The authors of the report discern what they call four ‘moments of truth’ when it comes to establishing new paradigms, which this seems to be: the Copernicus moment (how to frame the paradigm: what is the problem and could reality be different?); the Newton moment (involving the theory: how can this be made possible?); the Armstrong moment (taking the first step: can it be built today?); and the Asimov moment (involving changing reality: what does it need to become the new normal?).
Part of deep tech is the revolution in electric cars and semi-autonomous cars, mainly associated with Tesla. Another is Elon Musk’s other great project: encircling the Earth with nano-satellites –he has already sent up 1,500 of the almost 12,000 planned for half-way through this decade–. The idea is to do away with the need for terrestrial infrastructure and provide paid-for access to broadband Internet (not cheap, at around €100 per month) to the remotest, and not so remote, places, where fibre-optic cables and 5G cannot reach, including depopulated parts of Spain. His venture is named Starlink, an offshoot of SpaceX, with an investment of US$30 billion, which he hopes to recoup.
As far as the new space race is concerned, it has been boosted by the fact that the Moon, Mars and outer space in general have lost their status as public goods. The 1967 treaty on the subject –which, it has to be said, was becoming distinctly outdated– had been progressively eroded. In April 2020, in the midst of the COVID-19 lockdown, when the world had its eyes cast down rather than up, the then US President, Donald Trump, signed an executive order (titled ‘Encouraging international support for the recovery and use of space resources’) unilaterally permitting the private exploitation of natural resources on the Moon, something it applauded. It states that ‘Americans should have the right to engage in commercial exploration, recovery, and use of resources in outer space’, pointing out that the US had never signed the 1979 agreement known as the Moon Treaty, which defines the Moon and its natural resources as a ‘common heritage of mankind’, subject to international law. In fact, in 2015 the US Congress enacted a law that explicitly permits US companies to use resources from the Moon and asteroids. Joe Biden has not overturned the order, or stated any intention of doing so, at least for now.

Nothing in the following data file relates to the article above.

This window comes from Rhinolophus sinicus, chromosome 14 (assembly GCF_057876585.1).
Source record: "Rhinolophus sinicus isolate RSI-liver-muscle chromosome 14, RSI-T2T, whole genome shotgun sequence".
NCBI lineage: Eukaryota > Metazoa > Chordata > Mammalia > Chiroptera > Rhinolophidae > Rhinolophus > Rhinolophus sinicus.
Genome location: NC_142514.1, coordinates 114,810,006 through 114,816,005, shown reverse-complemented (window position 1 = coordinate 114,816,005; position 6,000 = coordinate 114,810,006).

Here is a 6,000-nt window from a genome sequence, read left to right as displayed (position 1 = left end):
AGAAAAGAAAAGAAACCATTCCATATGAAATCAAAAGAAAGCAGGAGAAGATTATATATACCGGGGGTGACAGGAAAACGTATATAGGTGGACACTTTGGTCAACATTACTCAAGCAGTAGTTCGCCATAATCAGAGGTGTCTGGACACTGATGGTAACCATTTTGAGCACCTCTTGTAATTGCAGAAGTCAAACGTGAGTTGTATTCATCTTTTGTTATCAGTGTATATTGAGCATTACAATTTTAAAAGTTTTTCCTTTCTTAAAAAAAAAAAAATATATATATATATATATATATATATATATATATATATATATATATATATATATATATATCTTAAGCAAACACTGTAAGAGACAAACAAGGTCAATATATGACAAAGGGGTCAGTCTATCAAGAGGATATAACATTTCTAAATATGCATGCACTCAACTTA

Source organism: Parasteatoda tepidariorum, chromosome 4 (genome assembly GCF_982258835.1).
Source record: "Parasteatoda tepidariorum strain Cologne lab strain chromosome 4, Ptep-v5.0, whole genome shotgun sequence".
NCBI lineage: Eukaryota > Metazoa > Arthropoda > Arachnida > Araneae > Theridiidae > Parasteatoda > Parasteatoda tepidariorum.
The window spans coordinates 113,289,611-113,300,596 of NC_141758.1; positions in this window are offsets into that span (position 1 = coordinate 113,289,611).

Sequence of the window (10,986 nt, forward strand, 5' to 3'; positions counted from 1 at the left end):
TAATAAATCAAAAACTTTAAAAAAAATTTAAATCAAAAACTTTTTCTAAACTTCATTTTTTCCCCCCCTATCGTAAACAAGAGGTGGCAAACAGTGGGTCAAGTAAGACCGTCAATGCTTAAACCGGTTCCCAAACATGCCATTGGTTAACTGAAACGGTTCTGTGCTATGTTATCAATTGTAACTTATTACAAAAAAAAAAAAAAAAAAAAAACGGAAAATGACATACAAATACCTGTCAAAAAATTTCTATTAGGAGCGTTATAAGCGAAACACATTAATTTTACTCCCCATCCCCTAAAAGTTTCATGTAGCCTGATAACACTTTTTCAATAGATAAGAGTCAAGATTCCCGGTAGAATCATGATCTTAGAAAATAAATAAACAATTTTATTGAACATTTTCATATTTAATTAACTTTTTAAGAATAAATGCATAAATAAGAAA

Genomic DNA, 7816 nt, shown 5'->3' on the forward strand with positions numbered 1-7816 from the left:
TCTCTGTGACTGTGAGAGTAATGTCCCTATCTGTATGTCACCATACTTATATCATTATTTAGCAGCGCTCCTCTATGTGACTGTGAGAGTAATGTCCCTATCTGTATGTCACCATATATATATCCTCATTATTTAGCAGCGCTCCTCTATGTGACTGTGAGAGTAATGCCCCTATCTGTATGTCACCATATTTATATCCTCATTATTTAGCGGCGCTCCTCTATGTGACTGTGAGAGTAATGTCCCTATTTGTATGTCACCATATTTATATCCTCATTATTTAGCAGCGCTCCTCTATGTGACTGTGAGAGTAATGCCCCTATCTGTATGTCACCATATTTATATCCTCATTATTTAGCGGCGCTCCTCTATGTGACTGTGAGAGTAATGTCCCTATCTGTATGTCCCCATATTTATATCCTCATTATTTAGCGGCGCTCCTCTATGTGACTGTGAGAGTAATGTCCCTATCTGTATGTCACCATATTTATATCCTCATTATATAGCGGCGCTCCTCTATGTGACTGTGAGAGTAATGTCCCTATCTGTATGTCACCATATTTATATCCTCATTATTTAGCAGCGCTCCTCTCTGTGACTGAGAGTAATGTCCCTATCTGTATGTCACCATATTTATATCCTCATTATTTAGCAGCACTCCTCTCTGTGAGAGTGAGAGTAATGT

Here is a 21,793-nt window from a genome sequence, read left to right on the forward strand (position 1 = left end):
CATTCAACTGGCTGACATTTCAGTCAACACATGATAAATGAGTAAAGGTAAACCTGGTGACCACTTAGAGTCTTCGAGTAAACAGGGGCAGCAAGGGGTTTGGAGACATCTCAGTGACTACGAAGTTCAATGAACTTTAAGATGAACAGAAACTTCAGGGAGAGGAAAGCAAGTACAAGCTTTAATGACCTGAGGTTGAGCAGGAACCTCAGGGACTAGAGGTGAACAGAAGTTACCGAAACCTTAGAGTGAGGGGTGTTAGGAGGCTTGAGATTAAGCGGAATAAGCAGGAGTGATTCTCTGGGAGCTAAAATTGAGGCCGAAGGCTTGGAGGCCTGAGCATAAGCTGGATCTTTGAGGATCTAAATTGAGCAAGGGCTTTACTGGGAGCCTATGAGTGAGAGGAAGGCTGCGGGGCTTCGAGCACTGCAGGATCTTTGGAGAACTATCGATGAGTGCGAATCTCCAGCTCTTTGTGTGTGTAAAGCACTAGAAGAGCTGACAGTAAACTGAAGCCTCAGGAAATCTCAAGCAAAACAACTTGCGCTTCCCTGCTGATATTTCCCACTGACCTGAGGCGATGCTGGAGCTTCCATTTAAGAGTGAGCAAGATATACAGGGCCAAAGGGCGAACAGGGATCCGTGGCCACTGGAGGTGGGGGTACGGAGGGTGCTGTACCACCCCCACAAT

The race for deep tech, in which the major corporations are now engaged, will bring immense opportunities. And challenges. For Europe, there will be what a European Council on Foreign Relations (ECFR) analysis, by Ulrike Franke and Jose Ignacio Torreblanca, calls ‘geo-tech politics’, entailing the need for a new EU ‘tech compact’. Technology is important not only economically but also because of the leverage it provides in terms of power. And in deep tech, the EU is lagging behind, despite boasting its own major capabilities, for example in space exploration, nano-satellites and biotechnology. Space exploration is going to assume increasing importance. Even Spain has floated setting up the Spanish Space Agency, in coordination with the European Space Agency. All this goes well beyond aspiring to acquire digital sovereignty, as is evident from the coronavirus vaccines and the satellite and semiconductor industries, among other fields linked to deep tech. It is sure to have all manner of consequences. Deep consequences.